November 17, 2011
In the digital wild west of the 21st century, targeting seems to have fallen by the wayside. Marketers want to optimize their websites, but the technical means to access and acquire targeting data has remained out of easy reach.
What’s standing between marketers and the data they need for targeting? The pain point of silos. For most companies, data flows from a variety of sources:
Legacy web development platforms usually lack the infrastructure to aggregate data in a meaningful way. For example, a retailer we’ll call Online-Mart might mine data on product purchases from their transactional database, but then not be able to combine it with online activity such as email promotion history and returning customer traffic to create actionable insight for targeting—say, promoting the items featured in emails that drove customers to click but still haven’t been purchased. Or, more simply, recommending other products purchased by customers who also bought the same item as returning customers. Without enough reported or inferred data that’s relevant to Online-Mart’s business goals, segmentation is impossible.
Of course, consumer intelligence is just one side of the targeting equation. Ecommerce firms also need content (products, banners, badges, etc.) that is properly tagged to deliver targeted messages, which usually turns into a back-breaking amount of work in a content management system. And once the consumer data is available and the content tagged, now the marketing team needs to be able to execute its campaigns. So, it’s back to IT to build or procure the engine, because most content management systems are not geared to support agile commerce.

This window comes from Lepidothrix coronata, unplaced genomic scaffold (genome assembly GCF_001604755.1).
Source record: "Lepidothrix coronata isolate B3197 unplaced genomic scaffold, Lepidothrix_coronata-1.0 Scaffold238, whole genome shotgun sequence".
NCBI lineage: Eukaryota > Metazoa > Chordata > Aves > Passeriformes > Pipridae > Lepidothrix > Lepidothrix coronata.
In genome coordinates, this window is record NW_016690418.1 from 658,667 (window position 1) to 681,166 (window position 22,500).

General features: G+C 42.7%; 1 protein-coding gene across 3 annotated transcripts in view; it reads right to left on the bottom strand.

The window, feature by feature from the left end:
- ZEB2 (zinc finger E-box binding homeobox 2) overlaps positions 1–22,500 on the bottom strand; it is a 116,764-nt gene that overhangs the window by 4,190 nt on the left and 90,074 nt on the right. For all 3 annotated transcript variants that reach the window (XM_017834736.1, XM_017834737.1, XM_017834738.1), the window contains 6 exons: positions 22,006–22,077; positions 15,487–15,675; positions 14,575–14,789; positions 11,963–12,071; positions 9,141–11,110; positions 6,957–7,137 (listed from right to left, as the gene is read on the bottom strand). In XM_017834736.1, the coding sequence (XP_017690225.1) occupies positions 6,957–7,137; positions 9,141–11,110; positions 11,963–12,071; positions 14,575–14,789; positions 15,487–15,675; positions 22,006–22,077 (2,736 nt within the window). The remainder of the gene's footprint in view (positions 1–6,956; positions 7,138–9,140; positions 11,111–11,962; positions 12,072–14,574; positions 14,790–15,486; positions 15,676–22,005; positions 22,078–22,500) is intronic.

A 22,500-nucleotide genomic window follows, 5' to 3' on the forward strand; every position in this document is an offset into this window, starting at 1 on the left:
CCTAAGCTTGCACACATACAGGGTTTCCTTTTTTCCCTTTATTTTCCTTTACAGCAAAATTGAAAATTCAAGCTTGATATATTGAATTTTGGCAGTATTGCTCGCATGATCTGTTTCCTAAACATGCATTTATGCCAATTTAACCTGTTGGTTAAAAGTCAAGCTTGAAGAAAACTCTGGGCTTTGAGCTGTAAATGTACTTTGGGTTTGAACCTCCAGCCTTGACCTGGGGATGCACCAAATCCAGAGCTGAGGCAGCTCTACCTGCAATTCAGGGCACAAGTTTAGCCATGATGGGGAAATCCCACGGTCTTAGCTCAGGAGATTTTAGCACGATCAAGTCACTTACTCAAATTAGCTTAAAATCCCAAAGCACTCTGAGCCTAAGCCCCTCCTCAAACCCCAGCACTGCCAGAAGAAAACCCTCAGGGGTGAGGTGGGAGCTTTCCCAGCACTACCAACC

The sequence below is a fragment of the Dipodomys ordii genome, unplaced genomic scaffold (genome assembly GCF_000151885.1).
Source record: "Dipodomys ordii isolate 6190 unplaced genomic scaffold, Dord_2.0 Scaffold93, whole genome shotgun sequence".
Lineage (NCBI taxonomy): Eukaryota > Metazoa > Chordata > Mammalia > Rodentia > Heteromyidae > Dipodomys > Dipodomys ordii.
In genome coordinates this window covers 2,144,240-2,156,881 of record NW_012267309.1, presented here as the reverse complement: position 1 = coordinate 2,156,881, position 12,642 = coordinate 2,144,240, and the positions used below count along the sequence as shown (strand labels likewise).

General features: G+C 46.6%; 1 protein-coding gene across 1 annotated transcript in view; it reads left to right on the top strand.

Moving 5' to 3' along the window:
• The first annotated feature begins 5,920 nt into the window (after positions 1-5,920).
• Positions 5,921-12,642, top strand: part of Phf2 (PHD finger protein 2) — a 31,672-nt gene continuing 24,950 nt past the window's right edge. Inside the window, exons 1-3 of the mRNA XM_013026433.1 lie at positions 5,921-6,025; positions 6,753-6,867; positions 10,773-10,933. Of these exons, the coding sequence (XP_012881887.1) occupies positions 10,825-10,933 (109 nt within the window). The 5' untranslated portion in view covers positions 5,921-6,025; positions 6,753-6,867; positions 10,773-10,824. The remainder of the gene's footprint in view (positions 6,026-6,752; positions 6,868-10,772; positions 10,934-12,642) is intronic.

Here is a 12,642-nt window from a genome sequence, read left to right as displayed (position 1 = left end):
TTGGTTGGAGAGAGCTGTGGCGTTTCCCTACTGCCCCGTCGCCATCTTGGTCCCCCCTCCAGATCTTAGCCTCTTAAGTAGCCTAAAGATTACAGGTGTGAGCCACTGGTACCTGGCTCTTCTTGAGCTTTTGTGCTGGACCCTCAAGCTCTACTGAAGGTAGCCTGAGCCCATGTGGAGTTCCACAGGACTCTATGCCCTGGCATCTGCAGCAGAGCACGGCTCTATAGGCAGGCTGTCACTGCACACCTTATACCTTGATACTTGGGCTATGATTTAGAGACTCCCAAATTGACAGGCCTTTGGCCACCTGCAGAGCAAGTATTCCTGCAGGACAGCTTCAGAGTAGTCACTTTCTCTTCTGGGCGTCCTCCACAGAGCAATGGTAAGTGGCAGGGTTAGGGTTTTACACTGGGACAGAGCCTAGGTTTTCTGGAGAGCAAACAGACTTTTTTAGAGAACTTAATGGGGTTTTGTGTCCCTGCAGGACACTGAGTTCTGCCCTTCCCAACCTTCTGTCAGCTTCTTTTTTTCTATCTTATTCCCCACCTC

As companies try to cobble together disparate systems to market to online audiences, they fall deeper down the rabbit hole of being committed to procedures and tools that are sub-optimal at best and dysfunctional at worst. To justify the initial investments—and tease an acceptable level of performance out of targeting efforts—companies then allocate more spending to this convoluted mess. It’s understandable why frustrated marketers simply scale back their targeting efforts, or skip targeting altogether.
But marketing can break free from its technical constraints. Next-gen targeting platforms that run in the cloud streamline the process of integrating visitor/customer data from various channels, connecting it with relevant content and then leveraging both to create personalized website experiences. And by giving users autonomy—i.e., no waiting in line at IT—these platforms unleash marketers’ and merchandisers’ pent-up creativity, which so often gets lost in IT/database development queues and pushback from the execution side of the house.
So, the practice of targeting is just as relevant as it’s ever been. The cumbersome legacy platforms that don’t support data-driven, agile commerce? Their days are numbered.